Former Ukrainian President Leonid Kravchuk raised eyebrows among history buffs after claiming that Soviet leader Joseph Stalin personally met with Adolf Hitler in a city in western Ukraine during the Second World War to try to hammer out an agreement on an alliance.
“Hitler and Stalin met in Lvov. This is in a document. This is not a secret. They tried to reach an agreement,” Kravchuk said, speaking to Russian television programme 60 Minutes on Tuesday evening.
“Instead of trying to stop Hitler, his hands were untied, and then Hitler turned his forces against the Soviet Union and the peoples of our country suffered for it. This is what Zelensky said,” Kravchuk added, referring to the Ukrainian president’s comments during a visit to Poland on Monday about “criminal collusion” between the USSR and Nazi Germany leading to the start of World War II.
There is no historical record of Hitler and Stalin ever meeting personally, with their exchanges limited to a few letters, and reading about one another on the news. Even the infamous Molotov-Ribbentrop non-aggression pact, signed between the two countries in August 1939 after the failure of negotiations on an anti-German alliance between the USSR, the UK and France, was signed only by the countries’ foreign ministers, not by the two men personally.
On Wednesday, Kravchuk admitted that he was not aware of the existence of any documents supporting his claims about a secret meeting between the Nazi and Soviet leaders. "I read about this in the media. And retold what I heard. I have not personally seen any archival document that might confirm this. This is all I know. I didn't study this issue deeply," he said, speaking to Russia's Radio Komsomolskaya Pravda.
Kravchuk, the former leader of the Ukrainian Soviet Republic, who is best known for signing the Belovezha Accords which terminated the USSR’s existence in December 1991 along with Russian republic leader Boris Yeltsin and Belarusian republic leader Stanislav Shushkevich, served as Ukraine’s president between 1991 and 1994.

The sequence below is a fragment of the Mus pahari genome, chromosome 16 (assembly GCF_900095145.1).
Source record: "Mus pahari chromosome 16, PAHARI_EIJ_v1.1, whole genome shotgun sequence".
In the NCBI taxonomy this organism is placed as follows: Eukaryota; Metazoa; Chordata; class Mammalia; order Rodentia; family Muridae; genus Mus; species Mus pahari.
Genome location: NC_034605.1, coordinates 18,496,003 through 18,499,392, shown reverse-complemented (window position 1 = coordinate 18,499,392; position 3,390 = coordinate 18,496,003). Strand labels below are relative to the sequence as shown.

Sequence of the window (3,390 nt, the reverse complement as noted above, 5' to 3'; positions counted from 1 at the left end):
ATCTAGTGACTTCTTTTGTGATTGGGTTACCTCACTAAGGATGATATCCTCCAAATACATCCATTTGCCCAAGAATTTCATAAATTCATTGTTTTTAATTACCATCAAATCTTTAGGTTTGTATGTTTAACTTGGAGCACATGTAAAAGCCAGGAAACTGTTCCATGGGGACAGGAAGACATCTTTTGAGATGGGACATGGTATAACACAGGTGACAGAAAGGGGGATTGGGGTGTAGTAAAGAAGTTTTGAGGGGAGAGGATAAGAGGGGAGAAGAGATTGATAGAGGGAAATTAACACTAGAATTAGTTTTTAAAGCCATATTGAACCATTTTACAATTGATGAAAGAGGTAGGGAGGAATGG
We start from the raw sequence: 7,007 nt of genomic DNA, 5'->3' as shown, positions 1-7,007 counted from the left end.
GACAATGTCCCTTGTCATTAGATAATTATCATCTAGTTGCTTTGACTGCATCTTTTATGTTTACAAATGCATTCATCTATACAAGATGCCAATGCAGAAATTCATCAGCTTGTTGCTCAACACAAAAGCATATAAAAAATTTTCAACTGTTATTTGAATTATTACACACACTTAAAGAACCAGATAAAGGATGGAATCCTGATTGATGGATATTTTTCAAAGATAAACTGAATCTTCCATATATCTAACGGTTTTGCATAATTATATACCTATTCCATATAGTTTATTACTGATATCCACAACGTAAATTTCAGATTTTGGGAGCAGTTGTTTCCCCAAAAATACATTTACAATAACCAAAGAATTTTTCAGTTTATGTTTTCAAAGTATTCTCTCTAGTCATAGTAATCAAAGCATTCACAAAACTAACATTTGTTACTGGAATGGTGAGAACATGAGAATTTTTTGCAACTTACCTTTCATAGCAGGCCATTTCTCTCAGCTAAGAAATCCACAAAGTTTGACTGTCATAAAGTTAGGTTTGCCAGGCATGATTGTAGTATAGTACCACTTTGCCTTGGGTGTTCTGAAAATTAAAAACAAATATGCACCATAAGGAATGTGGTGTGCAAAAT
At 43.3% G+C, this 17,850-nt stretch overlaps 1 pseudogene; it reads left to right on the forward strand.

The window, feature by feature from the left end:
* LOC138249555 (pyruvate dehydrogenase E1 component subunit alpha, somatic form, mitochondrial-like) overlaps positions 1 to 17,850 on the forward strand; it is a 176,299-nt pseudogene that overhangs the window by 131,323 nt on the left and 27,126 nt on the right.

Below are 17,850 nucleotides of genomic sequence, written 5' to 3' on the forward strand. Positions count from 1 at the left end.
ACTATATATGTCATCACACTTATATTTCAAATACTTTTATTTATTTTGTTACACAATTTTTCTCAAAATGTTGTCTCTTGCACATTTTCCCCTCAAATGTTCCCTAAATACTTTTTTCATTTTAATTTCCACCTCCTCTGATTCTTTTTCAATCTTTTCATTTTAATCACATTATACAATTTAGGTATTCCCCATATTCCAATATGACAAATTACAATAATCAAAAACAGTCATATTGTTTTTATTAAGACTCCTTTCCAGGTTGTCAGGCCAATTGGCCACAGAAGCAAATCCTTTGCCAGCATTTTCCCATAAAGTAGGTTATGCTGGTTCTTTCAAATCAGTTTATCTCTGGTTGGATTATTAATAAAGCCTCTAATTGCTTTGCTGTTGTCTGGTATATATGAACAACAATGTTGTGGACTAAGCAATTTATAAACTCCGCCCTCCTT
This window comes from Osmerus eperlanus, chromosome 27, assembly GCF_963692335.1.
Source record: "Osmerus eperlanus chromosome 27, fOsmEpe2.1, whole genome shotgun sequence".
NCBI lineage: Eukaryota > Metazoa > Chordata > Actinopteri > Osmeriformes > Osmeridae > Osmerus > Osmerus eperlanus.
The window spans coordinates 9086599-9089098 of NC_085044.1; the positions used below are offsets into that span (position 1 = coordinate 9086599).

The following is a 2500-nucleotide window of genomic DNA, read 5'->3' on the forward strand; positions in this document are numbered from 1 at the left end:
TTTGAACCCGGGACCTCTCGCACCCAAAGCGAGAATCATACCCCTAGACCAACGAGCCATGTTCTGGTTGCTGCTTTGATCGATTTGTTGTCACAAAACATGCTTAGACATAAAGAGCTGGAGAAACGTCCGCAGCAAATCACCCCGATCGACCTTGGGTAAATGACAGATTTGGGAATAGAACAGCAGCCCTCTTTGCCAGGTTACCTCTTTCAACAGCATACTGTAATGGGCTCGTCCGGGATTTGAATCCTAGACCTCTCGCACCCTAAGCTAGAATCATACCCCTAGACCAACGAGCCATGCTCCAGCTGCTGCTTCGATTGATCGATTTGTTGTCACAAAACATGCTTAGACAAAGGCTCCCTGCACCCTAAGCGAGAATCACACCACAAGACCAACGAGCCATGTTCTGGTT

On Tuesday, commenting on Zelensky’s remarks blaming the USSR for World War II, Kremlin spokesman Dmitry Peskov stressed that Moscow could not agree with the comments made, saying the Ukrainian president had identified himself “with a point of view that is offensive to tens of millions of Russians and citizens of former Soviet countries, whose parents, grandfathers and relatives gave their lives for the liberation of Europe, including Poland, from fascism.”
Earlier this month, Poland’s parliament adopted a resolution accusing the Soviet Union of sharing equal blame for the start of World War II with Nazi Germany. Poland’s Prime Minister called the Molotov-Ribbentrop Pact a “military alliance” and accused the Soviets of “cooperat[ing] closely all the time” with Hitler to ensure Germany’s conquest of Europe.
The diplomatic spat between Russia and Poland began last month, when, at a meeting of Russia’s Defence Board, President Vladimir Putin shared his thoughts about some countries’ efforts to distort or rewrite the history of the events leading up to the Second World War. As an example of European leaders’ collusion with the Nazis, Putin pointed to interwar Polish ambassador Jozef Lipski’s high praise of Hitler over his plans to deport all of Germany’s Jews to Africa.
In recent years, Poland’s authorities have made repeated attempts to blame the USSR, and by association its formal legal successor Russia, for World War II. As their evidence Polish authorities point to the Molotov-Ribbentrop Pact, which was signed one week before Germany’s invasion of Poland on September 1, 1939. However, Warsaw has chosen to ignore that before the treaty’s signature, Moscow spent weeks in fruitless talks with France and Britain on the creation an anti-German coalition, with Paris and London showing little interest in the idea, and Poland’s pre-war authorities threatening to declare war on the USSR if Soviet troops transited through Poland on their way to fight German forces. In the years leading up to the war, Western powers repeatedly failed to respond in any meaningful way to Hitler’s aggression, including the remilitarization of the Rhineland in 1936, the annexation of Austria in 1938, and the carving up of Czechoslovakia between October 1938 and March 1939 together with Hungary and Poland, despite Moscow's warnings.